This approach is relatively computationally efficient as the most expensive part is the computation of MTM, and it is only done once. Therefore it is chosen to be used in this FYP.
Augmenting is super-imposing a virtual object onto the image. In the case of this FYP, I am to augment virtual objects onto a video. To do that, the video is taken as frames. Using the ferns algorithm, keypoints on each frame are determined. When an object that exists in the database is detected and captured on the frame, the camera pose at that instance is calculated through EPnP. The virtual object is then drawn onto the image, with its transformation given by the camera pose.
To draw a virtual object, a graphic library, such as OpenGL, is needed. For this FYP, OpenGL is used. The reason being that it is open standard, and cross platform. Development on the PC can be moved to the mobile platform later.
The frames of the video have to be displayed on an OpenGL window in order to display virtual objects onto the frame. Transformation matrix of the virtual object is replaced by the camera position matrix as calculated earlier. OpenGL only does the displaying of both the video frames, and the augmented virtual object, while all other processes, such as tracking and camera pose calculations, are done in the background by OpenCV and EPnP respectively.
The matrix of the camera pose estimated by the EPnP is relatively correct. However, when the result is used onto the transformation of the virtual object, the virtual object “jumps” around the screen. There is no available reason found yet for this problem, hence further investigation will be needed.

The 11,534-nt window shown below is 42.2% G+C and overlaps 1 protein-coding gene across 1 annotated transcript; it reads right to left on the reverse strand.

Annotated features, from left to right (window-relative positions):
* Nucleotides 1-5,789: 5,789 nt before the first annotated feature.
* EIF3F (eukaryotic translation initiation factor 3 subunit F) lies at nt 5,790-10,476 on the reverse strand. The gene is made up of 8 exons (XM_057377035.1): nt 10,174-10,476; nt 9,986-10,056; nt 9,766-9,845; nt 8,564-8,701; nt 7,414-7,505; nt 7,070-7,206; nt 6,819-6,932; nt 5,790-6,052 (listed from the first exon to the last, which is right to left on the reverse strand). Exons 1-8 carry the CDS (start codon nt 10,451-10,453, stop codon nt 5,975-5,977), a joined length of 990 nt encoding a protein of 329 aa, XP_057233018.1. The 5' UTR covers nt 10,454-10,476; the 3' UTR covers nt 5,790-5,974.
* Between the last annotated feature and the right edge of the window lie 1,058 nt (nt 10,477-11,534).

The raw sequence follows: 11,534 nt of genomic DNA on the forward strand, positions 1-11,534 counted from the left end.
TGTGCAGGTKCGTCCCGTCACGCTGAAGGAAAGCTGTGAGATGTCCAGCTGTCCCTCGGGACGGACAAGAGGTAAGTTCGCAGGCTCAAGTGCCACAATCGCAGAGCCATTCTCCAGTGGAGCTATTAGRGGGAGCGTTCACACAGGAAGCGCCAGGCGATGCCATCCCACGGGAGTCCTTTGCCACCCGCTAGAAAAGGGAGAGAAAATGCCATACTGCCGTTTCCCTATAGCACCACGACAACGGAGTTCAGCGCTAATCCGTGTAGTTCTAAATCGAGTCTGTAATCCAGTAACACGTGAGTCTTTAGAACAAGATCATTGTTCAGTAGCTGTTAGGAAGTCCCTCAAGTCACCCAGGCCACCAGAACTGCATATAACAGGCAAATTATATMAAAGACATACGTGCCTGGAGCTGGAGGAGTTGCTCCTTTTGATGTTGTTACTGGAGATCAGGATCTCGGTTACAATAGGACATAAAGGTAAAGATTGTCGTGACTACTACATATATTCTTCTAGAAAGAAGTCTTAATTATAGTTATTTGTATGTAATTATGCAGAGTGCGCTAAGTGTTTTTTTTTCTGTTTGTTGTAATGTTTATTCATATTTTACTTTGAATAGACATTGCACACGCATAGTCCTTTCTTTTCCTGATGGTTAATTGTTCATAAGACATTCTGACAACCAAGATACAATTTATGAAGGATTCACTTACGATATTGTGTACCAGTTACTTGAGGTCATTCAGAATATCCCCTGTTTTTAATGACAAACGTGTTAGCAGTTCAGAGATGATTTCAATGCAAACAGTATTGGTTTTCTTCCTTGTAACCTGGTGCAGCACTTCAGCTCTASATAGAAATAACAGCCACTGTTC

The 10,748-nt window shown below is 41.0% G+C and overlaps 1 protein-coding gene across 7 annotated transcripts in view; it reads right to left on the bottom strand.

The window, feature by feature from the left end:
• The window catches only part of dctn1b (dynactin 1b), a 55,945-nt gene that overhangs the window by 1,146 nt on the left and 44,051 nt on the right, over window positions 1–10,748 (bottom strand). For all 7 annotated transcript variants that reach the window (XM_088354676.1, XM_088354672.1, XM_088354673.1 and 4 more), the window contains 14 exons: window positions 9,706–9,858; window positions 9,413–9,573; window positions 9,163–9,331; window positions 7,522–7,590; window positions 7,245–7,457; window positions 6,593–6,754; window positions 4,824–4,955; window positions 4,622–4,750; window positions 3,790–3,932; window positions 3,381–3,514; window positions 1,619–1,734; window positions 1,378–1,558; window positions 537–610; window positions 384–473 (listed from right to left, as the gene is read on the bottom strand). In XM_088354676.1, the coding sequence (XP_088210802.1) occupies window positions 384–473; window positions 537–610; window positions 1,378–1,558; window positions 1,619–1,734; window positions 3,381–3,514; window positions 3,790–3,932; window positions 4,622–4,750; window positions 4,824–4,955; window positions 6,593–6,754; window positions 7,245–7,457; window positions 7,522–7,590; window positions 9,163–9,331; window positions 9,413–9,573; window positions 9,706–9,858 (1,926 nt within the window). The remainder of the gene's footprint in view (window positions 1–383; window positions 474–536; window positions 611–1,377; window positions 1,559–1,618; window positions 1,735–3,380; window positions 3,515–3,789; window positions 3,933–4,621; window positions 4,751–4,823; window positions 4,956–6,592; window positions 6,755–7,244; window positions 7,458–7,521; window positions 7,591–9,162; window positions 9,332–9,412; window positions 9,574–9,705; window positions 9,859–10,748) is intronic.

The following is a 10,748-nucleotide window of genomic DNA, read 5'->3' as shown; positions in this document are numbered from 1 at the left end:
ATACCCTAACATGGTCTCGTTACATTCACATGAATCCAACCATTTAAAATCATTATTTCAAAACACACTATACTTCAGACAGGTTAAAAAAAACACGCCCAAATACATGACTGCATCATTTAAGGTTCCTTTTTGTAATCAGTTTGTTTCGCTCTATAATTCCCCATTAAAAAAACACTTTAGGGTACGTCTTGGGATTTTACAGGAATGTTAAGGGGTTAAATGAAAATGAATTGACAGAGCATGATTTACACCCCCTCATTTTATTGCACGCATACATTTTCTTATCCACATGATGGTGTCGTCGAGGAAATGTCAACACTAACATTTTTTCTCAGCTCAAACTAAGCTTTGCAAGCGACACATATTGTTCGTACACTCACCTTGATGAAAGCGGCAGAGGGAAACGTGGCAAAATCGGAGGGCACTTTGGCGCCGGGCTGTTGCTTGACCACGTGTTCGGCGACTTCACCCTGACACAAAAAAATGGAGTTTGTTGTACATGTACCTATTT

When displaying the frames onto the OpenGL window, there is some colour distortion. According to one of my supervisor, it is most probably due to the channel of the colour bits. However, since the aim of that phase was to make the implementations work correctly, this problem is temporary put aside until the core functionalities are in working order.
Francesc Moreno-Noguer, Vincent Lepetit, Pascal Fua. Accurate Non-iterative Solution to the PnP Problem.
Luo Juan, Oubong Gwun. A Comparison of SIFT, PCA-SIFT and SURF.
Feng Zhou, Henry Been-Lim Duh, Mark Bilinghurst. Trends in Augmented Reality Tracking, Interaction and display: A review of Ten Years of ISMAR.
Sebastian Lieberknecht, Selim Benhimane, Peter Meier, Nassir Navab. A Dataset and Evaluation Methodology for Template-based Tracking Algorithms.
Figure 11: Reference Images used in dataset. From left: Low, Repetitive, Normal, High Textureness (Lieberknecht, Benhimane,Meier, Navab)
Figure 12: From top to bottom, illustration of ”Angle”, “Range”, “Fast Far”, “Fast Close”, “illumination” (Lieberknecht, Benhimane,Meier, Navab)